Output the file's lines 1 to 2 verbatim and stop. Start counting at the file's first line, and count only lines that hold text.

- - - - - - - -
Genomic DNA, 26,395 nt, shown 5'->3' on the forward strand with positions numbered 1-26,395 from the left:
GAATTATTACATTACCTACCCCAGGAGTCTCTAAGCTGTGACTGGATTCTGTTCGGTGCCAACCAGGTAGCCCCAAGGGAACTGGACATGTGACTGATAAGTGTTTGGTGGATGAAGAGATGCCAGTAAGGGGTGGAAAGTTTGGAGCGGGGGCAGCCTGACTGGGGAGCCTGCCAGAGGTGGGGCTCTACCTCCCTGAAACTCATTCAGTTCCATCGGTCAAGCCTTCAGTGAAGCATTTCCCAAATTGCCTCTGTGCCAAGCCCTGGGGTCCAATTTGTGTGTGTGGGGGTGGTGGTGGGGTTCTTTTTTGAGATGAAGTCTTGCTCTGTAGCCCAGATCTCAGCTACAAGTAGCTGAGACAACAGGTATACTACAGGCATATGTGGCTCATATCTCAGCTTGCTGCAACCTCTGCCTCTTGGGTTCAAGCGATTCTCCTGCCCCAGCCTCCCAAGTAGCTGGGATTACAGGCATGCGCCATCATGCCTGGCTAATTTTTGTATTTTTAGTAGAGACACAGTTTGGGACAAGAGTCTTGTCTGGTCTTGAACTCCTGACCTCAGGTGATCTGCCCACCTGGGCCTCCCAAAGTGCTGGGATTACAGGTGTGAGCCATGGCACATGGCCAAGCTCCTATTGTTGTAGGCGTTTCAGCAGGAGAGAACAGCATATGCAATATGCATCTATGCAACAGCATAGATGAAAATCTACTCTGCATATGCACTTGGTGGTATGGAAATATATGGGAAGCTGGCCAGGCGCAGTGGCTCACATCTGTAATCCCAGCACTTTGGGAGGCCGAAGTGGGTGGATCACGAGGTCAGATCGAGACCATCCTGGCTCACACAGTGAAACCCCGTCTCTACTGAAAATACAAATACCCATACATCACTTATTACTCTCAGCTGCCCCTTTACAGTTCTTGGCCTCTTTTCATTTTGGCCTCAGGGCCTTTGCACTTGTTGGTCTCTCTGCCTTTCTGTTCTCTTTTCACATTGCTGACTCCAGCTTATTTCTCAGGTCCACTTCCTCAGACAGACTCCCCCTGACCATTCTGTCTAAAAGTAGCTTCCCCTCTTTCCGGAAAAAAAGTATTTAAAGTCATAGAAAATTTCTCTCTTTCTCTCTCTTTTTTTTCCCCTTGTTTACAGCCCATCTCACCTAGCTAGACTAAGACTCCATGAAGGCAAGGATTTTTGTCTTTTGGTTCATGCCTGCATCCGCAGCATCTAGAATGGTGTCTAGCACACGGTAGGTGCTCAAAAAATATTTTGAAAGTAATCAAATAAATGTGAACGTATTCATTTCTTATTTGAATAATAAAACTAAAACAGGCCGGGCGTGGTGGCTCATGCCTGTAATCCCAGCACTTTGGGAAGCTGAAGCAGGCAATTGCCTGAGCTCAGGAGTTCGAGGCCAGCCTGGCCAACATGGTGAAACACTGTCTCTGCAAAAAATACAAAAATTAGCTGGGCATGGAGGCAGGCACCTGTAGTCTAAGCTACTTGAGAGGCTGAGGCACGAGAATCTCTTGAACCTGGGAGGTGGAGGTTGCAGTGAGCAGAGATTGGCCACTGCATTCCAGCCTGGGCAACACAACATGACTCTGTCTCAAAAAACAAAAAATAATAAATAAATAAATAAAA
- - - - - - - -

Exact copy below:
Genomic DNA, 26,395 nt, shown 5'->3' on the forward strand with positions numbered 1-26,395 from the left:
GAATTATTACATTACCTACCCCAGGAGTCTCTAAGCTGTGACTGGATTCTGTTCGGTGCCAACCAGGTAGCCCCAAGGGAACTGGACATGTGACTGATAAGTGTTTGGTGGATGAAGAGATGCCAGTAAGGGGTGGAAAGTTTGGAGCGGGGGCAGCCTGACTGGGGAGCCTGCCAGAGGTGGGGCTCTACCTCCCTGAAACTCATTCAGTTCCATCGGTCAAGCCTTCAGTGAAGCATTTCCCAAATTGCCTCTGTGCCAAGCCCTGGGGTCCAATTTGTGTGTGTGGGGGTGGTGGTGGGGTTCTTTTTTGAGATGAAGTCTTGCTCTGTAGCCCAGATCTCAGCTACAAGTAGCTGAGACAACAGGTATACTACAGGCATATGTGGCTCATATCTCAGCTTGCTGCAACCTCTGCCTCTTGGGTTCAAGCGATTCTCCTGCCCCAGCCTCCCAAGTAGCTGGGATTACAGGCATGCGCCATCATGCCTGGCTAATTTTTGTATTTTTAGTAGAGACACAGTTTGGGACAAGAGTCTTGTCTGGTCTTGAACTCCTGACCTCAGGTGATCTGCCCACCTGGGCCTCCCAAAGTGCTGGGATTACAGGTGTGAGCCATGGCACATGGCCAAGCTCCTATTGTTGTAGGCGTTTCAGCAGGAGAGAACAGCATATGCAATATGCATCTATGCAACAGCATAGATGAAAATCTACTCTGCATATGCACTTGGTGGTATGGAAATATATGGGAAGCTGGCCAGGCGCAGTGGCTCACATCTGTAATCCCAGCACTTTGGGAGGCCGAAGTGGGTGGATCACGAGGTCAGATCGAGACCATCCTGGCTCACACAGTGAAACCCCGTCTCTACTGAAAATACAAATACCCATACATCACTTATTACTCTCAGCTGCCCCTTTACAGTTCTTGGCCTCTTTTCATTTTGGCCTCAGGGCCTTTGCACTTGTTGGTCTCTCTGCCTTTCTGTTCTCTTTTCACATTGCTGACTCCAGCTTATTTCTCAGGTCCACTTCCTCAGACAGACTCCCCCTGACCATTCTGTCTAAAAGTAGCTTCCCCTCTTTCCGGAAAAAAAGTATTTAAAGTCATAGAAAATTTCTCTCTTTCTCTCTCTTTTTTTTCCCCTTGTTTACAGCCCATCTCACCTAGCTAGACTAAGACTCCATGAAGGCAAGGATTTTTGTCTTTTGGTTCATGCCTGCATCCGCAGCATCTAGAATGGTGTCTAGCACACGGTAGGTGCTCAAAAAATATTTTGAAAGTAATCAAATAAATGTGAACGTATTCATTTCTTATTTGAATAATAAAACTAAAACAGGCCGGGCGTGGTGGCTCATGCCTGTAATCCCAGCACTTTGGGAAGCTGAAGCAGGCAATTGCCTGAGCTCAGGAGTTCGAGGCCAGCCTGGCCAACATGGTGAAACACTGTCTCTGCAAAAAATACAAAAATTAGCTGGGCATGGAGGCAGGCACCTGTAGTCTAAGCTACTTGAGAGGCTGAGGCACGAGAATCTCTTGAACCTGGGAGGTGGAGGTTGCAGTGAGCAGAGATTGGCCACTGCATTCCAGCCTGGGCAACACAACATGACTCTGTCTCAAAAAACAAAAAATAATAAATAAATAAATAAAA